Do you think you're a good listener? I bet most of us like to think we are but are we aware of what being a good listener actually takes? And do we ever take the time to consciously practice it? As we grow up we learn to read, write and speak and naturally, listening follows suit but do you ever remembering having any listening lessons?
Listening is such an underrated aspect of communication, it's the forgotten half. We all know how to get our points across and how to express ourselves but do we really know how receive that from someone else? In this post, I'll share the benefits of improving your listening skills and why you might want to do that. I'll also share some top skills and tips to help you be the best listener!
Why Improve Your Listening Skills?
Listening to someone, like really listening involves much more than just hearing them speak. I'm sure we've all experienced a time when we've been talking to a friend and they're not really listening or it looks like they are but you know, that mentally, they're somewhere else... Really listening to someone is a conscious process that you actively take part in and that's why this type of listening is called 'active listening'. It requires being present (in the moment) and the use of certain skills.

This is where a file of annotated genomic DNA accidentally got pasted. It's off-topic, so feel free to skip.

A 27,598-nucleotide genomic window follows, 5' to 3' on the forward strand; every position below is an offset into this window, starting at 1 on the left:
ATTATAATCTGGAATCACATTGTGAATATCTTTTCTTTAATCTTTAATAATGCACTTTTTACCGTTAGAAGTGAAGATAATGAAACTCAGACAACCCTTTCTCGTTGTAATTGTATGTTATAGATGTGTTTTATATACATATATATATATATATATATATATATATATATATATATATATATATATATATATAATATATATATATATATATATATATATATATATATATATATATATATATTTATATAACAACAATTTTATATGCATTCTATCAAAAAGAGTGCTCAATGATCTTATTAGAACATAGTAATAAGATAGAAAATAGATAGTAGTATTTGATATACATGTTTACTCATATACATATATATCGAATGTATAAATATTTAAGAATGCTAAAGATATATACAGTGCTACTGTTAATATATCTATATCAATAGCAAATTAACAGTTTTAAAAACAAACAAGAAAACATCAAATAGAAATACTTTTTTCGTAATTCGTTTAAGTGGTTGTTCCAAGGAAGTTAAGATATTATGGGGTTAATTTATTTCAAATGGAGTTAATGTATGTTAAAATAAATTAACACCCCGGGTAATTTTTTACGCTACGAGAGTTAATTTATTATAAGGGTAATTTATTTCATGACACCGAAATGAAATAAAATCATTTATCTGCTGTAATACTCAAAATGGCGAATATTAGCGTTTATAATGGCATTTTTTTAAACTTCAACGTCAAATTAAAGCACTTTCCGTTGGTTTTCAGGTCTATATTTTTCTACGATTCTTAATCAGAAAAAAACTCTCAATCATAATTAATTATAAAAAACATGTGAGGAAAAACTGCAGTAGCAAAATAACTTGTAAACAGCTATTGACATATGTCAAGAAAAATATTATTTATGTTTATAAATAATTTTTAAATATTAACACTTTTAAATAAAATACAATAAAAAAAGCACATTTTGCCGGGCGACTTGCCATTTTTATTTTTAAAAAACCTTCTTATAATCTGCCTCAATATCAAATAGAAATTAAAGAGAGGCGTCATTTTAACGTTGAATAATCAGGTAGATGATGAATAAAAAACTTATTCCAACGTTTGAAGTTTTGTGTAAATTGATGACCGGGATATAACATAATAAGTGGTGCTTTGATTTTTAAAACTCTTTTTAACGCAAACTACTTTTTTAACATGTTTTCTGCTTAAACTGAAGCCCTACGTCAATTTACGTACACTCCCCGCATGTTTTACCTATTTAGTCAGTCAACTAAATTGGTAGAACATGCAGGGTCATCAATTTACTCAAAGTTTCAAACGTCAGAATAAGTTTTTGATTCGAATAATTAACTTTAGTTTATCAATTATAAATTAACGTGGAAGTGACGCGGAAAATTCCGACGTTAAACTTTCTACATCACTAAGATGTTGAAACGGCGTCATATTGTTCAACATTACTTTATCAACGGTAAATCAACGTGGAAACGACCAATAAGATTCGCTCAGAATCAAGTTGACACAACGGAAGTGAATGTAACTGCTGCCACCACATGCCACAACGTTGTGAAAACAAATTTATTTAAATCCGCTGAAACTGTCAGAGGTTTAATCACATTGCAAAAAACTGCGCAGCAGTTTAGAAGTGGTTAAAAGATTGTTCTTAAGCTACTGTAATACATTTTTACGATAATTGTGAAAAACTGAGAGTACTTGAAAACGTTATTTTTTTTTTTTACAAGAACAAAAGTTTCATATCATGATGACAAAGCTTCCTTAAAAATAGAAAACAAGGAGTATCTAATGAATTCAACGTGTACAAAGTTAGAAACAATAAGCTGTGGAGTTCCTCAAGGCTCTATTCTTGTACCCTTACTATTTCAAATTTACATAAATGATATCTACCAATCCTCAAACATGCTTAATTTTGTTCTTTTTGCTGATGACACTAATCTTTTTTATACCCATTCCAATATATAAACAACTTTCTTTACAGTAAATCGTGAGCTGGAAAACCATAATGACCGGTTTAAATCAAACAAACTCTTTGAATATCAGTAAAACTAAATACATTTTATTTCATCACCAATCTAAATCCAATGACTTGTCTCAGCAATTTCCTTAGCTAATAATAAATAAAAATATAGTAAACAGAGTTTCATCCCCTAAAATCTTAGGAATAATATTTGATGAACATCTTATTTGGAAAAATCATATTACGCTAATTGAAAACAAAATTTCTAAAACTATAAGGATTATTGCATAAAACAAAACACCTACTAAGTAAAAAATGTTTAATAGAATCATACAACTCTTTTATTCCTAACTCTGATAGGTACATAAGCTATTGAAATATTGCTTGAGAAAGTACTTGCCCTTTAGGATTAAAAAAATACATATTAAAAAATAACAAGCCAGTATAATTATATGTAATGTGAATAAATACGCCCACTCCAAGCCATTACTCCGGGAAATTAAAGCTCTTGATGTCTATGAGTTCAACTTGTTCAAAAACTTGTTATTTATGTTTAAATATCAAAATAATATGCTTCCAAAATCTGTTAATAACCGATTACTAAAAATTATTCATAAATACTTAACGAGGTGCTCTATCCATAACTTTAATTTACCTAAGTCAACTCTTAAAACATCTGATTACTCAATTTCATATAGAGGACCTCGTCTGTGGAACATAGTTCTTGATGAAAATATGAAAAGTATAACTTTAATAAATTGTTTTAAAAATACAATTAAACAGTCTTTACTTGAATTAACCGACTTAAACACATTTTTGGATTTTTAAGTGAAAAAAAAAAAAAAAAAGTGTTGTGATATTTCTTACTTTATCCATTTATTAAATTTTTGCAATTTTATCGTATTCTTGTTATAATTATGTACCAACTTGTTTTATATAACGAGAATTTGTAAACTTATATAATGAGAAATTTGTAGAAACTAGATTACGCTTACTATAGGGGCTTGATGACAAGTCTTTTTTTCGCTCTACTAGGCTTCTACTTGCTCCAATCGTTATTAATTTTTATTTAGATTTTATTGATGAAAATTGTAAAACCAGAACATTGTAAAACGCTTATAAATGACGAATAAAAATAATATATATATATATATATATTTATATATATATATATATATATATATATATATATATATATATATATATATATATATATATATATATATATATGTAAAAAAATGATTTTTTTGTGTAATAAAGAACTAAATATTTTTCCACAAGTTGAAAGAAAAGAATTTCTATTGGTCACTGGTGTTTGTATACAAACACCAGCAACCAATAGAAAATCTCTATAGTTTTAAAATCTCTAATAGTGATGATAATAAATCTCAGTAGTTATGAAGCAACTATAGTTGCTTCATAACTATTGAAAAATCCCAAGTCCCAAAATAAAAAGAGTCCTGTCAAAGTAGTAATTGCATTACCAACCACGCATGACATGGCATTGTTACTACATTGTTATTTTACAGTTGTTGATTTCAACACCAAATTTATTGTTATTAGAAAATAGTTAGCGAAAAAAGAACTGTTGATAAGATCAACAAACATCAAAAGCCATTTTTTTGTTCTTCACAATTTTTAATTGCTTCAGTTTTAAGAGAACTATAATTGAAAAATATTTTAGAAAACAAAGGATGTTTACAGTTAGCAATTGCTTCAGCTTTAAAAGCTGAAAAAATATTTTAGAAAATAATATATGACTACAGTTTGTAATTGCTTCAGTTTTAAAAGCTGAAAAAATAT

If you've been trained in any helping professions or customer service, you've probably heard of 'active listening' before but it doesn't have to be restricted to only these fields. We can all learn how to use active listening skills in our everyday life to improve our relationships and our communication skills!
But this sounds like EFFORT. So why do it?
This might seem obvious but when we're better able to communicate (speaking AND listening), it's likely we'll also improve our relationships. When we're able to really listen to someone else, especially if they're distressed, they'll likely feel more supported and understood, leading to more trust and empathy in the relationship. It's a win win - they feel supported and your relationship is strengthened!
A study by Faye Doell (2003) showed that there are two different types of listening: “listening to understand” and “listening to respond.” Those who “listen to understand” have greater satisfaction in their interpersonal relationships than others. While people may think they are listening to understand, what they’re really doing is waiting to respond (Raab, 2017)
"Are you listening to understand or listening to respond?"
If you work in a supervisory or management position then active listening may be very beneficial in developing work based relationships and trust from employees/colleagues. Active listening will help you build trust through showing empathy and allow you to problem solve more effectively by understanding the problem better.